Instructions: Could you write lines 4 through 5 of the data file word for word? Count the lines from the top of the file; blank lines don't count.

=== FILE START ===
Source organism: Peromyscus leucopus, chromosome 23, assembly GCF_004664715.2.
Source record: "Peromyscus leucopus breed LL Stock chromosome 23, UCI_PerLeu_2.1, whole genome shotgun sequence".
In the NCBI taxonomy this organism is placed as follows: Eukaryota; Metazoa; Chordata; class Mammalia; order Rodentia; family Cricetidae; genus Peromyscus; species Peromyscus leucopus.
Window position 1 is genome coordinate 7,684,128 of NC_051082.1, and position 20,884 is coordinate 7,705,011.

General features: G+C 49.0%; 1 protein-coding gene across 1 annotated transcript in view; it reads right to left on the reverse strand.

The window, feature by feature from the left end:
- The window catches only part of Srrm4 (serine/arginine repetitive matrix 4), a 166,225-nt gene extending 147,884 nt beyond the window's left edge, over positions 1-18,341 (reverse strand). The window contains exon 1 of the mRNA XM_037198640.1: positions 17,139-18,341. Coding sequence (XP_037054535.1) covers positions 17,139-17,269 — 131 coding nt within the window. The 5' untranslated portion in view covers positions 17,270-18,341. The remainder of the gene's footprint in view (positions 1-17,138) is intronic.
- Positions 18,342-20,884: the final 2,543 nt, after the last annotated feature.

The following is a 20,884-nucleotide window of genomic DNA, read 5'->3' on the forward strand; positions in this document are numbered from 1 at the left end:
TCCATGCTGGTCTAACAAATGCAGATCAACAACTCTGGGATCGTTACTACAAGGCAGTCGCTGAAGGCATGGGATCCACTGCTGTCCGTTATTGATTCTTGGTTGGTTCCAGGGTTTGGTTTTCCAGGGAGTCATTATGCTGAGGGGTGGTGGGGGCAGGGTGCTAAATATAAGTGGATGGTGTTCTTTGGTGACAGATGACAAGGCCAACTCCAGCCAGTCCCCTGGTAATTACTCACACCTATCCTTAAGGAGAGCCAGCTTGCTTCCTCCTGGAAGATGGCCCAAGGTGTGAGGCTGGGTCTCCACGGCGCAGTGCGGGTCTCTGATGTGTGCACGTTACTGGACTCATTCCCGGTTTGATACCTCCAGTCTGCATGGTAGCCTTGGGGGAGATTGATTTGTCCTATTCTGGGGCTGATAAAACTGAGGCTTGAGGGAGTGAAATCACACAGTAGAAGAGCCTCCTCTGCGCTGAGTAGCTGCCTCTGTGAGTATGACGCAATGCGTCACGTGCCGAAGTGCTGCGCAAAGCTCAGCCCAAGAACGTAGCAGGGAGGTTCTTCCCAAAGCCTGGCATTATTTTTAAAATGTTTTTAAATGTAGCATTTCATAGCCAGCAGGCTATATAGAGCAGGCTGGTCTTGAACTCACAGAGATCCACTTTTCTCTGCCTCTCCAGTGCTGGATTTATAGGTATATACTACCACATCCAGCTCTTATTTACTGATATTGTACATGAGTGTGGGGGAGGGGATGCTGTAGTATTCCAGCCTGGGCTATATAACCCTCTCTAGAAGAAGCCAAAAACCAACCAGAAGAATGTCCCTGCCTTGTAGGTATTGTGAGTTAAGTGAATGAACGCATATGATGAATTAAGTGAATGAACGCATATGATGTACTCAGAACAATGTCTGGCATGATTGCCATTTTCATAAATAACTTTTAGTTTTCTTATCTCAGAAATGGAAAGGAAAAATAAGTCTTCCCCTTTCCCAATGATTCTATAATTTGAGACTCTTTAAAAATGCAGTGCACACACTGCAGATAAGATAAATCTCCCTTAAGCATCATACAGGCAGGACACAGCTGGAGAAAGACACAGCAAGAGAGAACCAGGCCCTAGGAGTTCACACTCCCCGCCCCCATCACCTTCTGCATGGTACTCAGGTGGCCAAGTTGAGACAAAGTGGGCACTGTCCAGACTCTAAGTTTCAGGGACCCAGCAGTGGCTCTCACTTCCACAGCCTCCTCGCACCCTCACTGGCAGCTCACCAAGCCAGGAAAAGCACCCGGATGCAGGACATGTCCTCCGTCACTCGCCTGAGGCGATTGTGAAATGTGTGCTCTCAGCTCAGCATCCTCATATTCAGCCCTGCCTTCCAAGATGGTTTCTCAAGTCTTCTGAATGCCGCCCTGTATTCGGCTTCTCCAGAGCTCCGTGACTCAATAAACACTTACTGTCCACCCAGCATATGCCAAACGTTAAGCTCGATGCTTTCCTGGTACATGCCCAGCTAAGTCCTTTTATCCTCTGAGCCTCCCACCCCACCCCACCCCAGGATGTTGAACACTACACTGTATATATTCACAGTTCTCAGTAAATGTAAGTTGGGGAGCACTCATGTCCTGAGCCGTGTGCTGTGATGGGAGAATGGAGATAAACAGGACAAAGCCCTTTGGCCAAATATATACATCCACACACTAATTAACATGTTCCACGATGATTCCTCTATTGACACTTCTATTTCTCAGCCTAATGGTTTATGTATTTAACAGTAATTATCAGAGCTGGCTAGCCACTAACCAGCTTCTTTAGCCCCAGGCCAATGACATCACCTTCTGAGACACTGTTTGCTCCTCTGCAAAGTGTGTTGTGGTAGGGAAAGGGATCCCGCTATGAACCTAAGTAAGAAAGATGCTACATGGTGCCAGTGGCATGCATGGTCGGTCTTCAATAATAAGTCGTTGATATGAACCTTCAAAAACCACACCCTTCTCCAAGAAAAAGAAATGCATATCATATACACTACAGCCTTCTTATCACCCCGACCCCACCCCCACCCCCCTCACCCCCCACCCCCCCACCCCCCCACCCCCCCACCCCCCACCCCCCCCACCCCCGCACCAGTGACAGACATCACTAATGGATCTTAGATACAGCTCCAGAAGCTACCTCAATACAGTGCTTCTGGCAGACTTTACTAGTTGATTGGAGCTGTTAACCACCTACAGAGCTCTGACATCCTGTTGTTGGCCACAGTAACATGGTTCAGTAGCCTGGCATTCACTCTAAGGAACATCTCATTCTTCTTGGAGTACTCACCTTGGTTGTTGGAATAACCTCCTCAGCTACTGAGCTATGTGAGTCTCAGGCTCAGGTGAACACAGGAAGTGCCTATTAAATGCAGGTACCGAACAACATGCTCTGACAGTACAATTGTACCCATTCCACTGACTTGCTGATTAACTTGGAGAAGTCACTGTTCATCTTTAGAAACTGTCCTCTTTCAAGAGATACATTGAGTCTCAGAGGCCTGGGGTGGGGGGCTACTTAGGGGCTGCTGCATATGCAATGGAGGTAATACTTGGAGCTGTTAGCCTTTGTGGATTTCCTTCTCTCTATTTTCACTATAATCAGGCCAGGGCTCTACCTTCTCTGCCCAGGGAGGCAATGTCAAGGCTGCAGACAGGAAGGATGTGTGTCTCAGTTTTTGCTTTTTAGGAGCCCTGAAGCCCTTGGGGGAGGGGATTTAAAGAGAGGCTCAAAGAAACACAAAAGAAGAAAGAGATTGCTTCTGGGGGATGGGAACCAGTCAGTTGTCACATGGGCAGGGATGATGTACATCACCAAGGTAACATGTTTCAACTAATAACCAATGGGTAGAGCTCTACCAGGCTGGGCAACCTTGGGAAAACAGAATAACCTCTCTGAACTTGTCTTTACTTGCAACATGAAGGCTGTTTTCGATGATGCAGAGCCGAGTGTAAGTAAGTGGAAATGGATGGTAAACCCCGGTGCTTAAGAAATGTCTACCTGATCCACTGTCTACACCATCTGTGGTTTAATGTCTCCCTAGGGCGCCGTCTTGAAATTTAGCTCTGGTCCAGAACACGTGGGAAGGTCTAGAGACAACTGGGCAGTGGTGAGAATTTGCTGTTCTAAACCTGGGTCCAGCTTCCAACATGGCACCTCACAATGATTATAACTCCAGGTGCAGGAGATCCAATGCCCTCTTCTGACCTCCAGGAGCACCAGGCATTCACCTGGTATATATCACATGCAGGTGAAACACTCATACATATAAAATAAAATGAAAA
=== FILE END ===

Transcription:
Window position 1 is genome coordinate 7,684,128 of NC_051082.1, and position 20,884 is coordinate 7,705,011.

General features: G+C 49.0%; 1 protein-coding gene across 1 annotated transcript in view; it reads right to left on the reverse strand.